I started seeing some kids just hanging in the halls, snarls on their faces, sauntering slow as Grade B syrup when anyone told them to get to class, and Brisby just talking to them like they were something too precious to disturb, almost begging them to go to class like a personal favor. They’d get those same fake smiles like the new teachers, start for class but still slow, slow, and you could tell they didn’t respect him, just like, come to think of it, you could tell those new teachers didn’t respect the old teachers, thought they didn’t have a clue. And that’s not right, because if you’ve seen what I’ve seen, you know these teachers who’ve been around awhile, they deal with crap every day you just wouldn’t even know to expect.

And then I started remembering back when I first came and Don Wilder was teaching Math here, real funny guy, said things you just couldn’t say around here any more, like jokes with a little hint of sex to them, what was that one, about the penguin and the Doberman? He was kind of a slob, too, shirt always untucked, hair messy, getting there late most days, just in time for class to start. Like I said, I was new then, just trying to hold on to a job for once, so it made me pretty nervous to see, and he wasn’t much younger than me. I was sure he was not going to stay long. But then I started seeing how he encouraged those kids, staying after to keep ’em going, not just the ones going to college, learning Calculus and all that, but those who were having trouble just getting their fractions down, and those kids started shining, knowing they could make it.

So when it came out he was going through a divorce, and his clothes were not just sloppy but they weren’t clean, man, I was really worried about him, and when I caught him taking a nip out of a flask in his desk drawer one afternoon, I had to speak up, I had to say, Man, these kids need you, and you’re gonna get yourself fired, and you’ve gotta pull yourself together, and he looked glum and scared. Sure enough, one day he came just about stinking, and when that little group of girls that was always hanging in the bathroom came in late again, he asked them, “So, what, you think you can just come to class whenever you feel like it? We started five minutes ago, and you can just get the hell out and march yourselves to the office.” Sure enough, they told Mrs. Palmer he was drunk, and some other kids came down later and said the same thing, and next period they pulled him into the office.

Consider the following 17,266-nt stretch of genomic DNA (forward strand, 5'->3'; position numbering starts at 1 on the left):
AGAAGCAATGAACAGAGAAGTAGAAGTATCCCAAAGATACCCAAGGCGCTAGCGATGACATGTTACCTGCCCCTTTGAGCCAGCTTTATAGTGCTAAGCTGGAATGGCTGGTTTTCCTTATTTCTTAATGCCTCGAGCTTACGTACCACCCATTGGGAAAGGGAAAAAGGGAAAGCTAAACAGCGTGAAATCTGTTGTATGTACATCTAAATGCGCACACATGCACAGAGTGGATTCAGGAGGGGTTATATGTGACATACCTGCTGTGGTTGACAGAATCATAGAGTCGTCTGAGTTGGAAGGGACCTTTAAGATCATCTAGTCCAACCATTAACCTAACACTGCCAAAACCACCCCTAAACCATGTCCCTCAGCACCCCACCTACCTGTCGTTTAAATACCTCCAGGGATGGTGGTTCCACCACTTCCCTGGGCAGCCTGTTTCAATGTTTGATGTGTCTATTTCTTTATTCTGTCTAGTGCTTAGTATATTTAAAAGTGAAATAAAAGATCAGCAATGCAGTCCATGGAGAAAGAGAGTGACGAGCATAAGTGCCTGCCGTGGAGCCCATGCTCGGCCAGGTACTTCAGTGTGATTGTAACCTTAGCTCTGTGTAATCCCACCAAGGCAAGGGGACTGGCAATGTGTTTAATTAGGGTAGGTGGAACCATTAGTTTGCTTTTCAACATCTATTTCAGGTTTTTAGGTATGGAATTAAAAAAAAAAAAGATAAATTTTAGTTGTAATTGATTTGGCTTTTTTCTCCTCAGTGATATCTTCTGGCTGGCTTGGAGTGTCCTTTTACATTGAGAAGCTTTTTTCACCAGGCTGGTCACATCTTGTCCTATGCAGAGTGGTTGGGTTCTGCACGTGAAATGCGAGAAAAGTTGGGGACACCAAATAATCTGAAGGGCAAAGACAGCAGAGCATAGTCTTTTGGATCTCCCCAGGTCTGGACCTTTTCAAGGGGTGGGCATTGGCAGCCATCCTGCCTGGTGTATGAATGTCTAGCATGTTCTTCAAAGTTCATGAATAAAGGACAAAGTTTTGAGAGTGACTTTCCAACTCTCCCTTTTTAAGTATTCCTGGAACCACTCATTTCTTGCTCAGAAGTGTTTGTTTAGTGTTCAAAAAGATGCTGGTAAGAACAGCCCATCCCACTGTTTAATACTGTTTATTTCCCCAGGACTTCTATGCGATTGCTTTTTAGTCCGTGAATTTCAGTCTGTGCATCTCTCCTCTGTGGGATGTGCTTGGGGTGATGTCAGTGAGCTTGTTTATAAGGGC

But Palmer knew she had a good teacher, even before I knew it, and she knew sometimes people go through some things and just are not at their best. I know she did because he told me, caught me in the hall and said she was giving him a month off to get his shit together, his words not mine, and he thanked me for being honest with him, took a medical leave and got a sub, and you know, he did, too, and if any parents had complained, Palmer must have had some way to shut them up, and when Don got back, he was better. Five years later he married that speech therapist they had for awhile, and they moved to California, had a couple of kids I heard. And do you think Tarkington would ever in a million years have done something like that for a teacher? No, never in a million years. Mrs. Palmer was probably the best we’ve had, and she stayed until she was sixty-nine, Donna sent in crab Rangoon and sugar cookies for her retirement party, and Rita and Hank and those of us who’d been there almost from the start knew it was a sad day for the school.

We went through three principals in between. First Francie Hilliard in Counseling became the interim, that lasted a year and a half, and even she knew that was kind of a mistake, almost a joke, because she didn’t have any idea of what she was doing, and that meant nobody much else did either, except for Tina, who probably really ran this place more than anyone else for awhile. People don’t realize, think she just sits at that desk and answers phones, but she knows everything that goes on around here, and she’d remind Francie of the meetings and covering cafeteria duty and when to call the town sheriff to find out about snow days. That was okay, because the staff then had been around awhile, and they knew how to pretty much run their own show. Then that Ryan Henley came, Mr. All-Business and Have Another Meeting Henley, I heard some teachers call him, and suddenly there were Saturday Schools and Workplace Initiatives and Circles of Compassion, all sorts of buzz words, and before he could do too much harm he went on to be Superintendent up the road in the Northeastern district–what he really wanted all along, I think. And then that joker Michael Madrona, who lasted less than a year before they found him in his car in the back lot with a student, and Francie had to step in for the last two months of school, and Tina had to remind her to get her remarks ready for graduation. And by that time the Board was needing to prove itself–well, at least long-timers Grotsky and Crichton and Maria Flood, who’s on five boards in town and teaches part-time at Bentley Academy and always knows just what we need here, or so she thinks. They started what they called a Nationwide Search but really I think every college with an Administrator’s Certificate program within 200 miles sent their new graduates our way, ready to whip us into shape and bring us into the 21st century, whether that was a good thing or not. The night they interviewed Tommy Tarkington he brought all sorts of graphs and PowerPoints to show them, asked me to set it all up, and if you ask me he was obfuscating their view with all his science so they didn’t think to ask if he had any common sense. They were all real excited when they hired him, introducing him to the faculty like he was the answer to their prayers, and when someone sent an anonymous letter to all the teachers saying he was a jerk of a boss back when he sold fitness memberships in Boston, nobody paid it much mind.